# Build Test and Deploy a Titanium Cross-Platform App with Fastlane

Developing a mobile app is just the beginning. What follows – signing, packaging, managing app meta data, testing, and deploying to the App Stores, can arguably be just as tedious and challenging.This document will demonstrate one way to configure your environment to manage several build, test, and deployment tasks when developing apps with Titanium using Appium and Fastlane.We'll use Appium (Local Server) (opens new window) and mocha (opens new window) (npm package) for testing and fastlane (opens new window) for automation.

# Testing

# Set up Appium Server

Appium (opens new window) is an open source test automation framework for use with native, hybrid, and mobile web apps. There are several options here that range from cloud-based, to local node package, and even a simple ‘Appium Desktop’ GUI app for Mac. For this document, we are going to use the simple GUI-based app, as it does everything we need it to do.

  1. Download the free Appium Desktop App (opens new window).

  2. Validate all required Appium dependencies.

  3. Install and run Appium Doctor. This wizard will validate and advise of any additional steps or dependencies that may be needed for your environment. More info can be found here (opens new window). npm install -g appium-doctor``appium-doctor

    1. Follow any steps to install any packages that your environment may be missing.
  4. Launch the Appium (Server) app and start the “Simple” Server using the defaults.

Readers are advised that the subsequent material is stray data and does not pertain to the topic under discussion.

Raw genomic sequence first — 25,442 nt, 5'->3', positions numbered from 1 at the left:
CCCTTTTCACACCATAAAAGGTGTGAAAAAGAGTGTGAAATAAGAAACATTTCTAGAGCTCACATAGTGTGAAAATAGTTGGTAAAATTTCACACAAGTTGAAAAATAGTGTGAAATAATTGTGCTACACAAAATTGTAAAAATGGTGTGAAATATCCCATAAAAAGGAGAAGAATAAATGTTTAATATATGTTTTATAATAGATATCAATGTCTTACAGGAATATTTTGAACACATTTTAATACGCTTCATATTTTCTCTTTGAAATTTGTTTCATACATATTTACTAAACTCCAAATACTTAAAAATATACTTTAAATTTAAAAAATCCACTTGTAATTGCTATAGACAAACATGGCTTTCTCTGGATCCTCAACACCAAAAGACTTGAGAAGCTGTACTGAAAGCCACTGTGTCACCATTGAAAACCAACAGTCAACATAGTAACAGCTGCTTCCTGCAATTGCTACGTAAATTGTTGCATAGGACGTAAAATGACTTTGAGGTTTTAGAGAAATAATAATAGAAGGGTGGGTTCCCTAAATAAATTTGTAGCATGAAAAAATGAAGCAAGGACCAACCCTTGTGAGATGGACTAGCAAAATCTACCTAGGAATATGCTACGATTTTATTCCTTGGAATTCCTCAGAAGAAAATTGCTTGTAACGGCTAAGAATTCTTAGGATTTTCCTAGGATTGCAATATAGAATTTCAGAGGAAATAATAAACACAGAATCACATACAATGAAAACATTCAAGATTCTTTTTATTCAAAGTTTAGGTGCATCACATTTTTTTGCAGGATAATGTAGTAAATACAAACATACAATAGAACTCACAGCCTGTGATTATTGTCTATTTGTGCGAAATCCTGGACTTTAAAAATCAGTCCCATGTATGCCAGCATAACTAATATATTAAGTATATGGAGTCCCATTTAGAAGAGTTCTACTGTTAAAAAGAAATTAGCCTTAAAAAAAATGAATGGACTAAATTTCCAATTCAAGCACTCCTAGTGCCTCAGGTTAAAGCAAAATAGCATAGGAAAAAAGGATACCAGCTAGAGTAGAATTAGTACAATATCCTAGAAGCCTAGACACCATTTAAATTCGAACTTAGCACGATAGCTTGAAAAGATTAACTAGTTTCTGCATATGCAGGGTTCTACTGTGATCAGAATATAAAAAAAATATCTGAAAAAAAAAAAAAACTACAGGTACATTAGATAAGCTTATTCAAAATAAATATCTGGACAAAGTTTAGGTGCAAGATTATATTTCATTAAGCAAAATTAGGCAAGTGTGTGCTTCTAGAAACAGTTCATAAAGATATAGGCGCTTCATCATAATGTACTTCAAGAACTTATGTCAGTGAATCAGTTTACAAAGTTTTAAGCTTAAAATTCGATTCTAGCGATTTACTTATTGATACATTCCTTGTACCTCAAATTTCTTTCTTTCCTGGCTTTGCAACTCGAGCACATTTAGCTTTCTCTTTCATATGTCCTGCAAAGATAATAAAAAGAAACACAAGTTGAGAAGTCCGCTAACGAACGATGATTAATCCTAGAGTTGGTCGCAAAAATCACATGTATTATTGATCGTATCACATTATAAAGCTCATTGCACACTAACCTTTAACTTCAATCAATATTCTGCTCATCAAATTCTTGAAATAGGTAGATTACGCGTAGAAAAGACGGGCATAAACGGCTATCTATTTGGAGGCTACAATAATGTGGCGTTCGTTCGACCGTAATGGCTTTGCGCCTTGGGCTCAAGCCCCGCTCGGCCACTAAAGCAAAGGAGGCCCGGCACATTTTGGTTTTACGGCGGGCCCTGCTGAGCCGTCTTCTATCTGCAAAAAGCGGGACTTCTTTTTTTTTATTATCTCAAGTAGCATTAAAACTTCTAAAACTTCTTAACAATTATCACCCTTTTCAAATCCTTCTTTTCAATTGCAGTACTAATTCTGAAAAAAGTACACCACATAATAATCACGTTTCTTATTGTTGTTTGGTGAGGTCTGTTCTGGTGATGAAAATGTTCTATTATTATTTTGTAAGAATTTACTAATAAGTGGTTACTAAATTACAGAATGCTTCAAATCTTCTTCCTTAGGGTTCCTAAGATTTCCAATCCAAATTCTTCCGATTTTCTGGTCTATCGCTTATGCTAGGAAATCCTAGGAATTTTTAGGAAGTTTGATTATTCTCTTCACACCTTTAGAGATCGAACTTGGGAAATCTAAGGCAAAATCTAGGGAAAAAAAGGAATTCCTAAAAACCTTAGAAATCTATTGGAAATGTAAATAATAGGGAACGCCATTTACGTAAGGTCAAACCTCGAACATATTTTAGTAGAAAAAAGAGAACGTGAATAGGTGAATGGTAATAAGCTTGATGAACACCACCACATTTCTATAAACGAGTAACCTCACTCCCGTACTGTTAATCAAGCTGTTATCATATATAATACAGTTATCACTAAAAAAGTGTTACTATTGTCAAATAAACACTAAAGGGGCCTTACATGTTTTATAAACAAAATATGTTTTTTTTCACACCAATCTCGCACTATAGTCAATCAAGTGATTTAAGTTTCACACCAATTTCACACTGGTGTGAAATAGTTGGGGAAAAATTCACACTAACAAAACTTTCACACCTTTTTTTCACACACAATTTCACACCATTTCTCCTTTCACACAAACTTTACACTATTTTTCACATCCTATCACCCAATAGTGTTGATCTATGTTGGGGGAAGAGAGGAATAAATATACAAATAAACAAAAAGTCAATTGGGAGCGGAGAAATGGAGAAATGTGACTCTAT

# Install Mocha

Since most developers manage multiple mobile applications, you should chose to manage tests for each app in a single JavaScript file and all app JavaScript files within a single folder outside of the Appcelerator Project directory. There are numerous ways you can manage this and there is no right or wrong just more of a preference. One example structure may look like this:

  • Documents

  • Appium_Tests

  • firstapp_test.js

  • anotherapp_test.js

  • ...

Depending on your preference, install mocha either globally or locally in your tests directory (‘Appium_Tests’ in this example):

npm install --global mocha

# Create Mocha Test File for Your App

This file will use an “appium client” to connect to your Appium Server to run the automated tests. There are several clients to use and each have their own pros and cons. The general consensus is that webdriver io is the preferred client. If you’d like to see the other options and/or see more complex examples, check out this repo of examples (opens new window).

First, create a test file and name it firstapp_test.js.

Next, copy the following block of code into your file:

  • port# must match your Appium Server Port.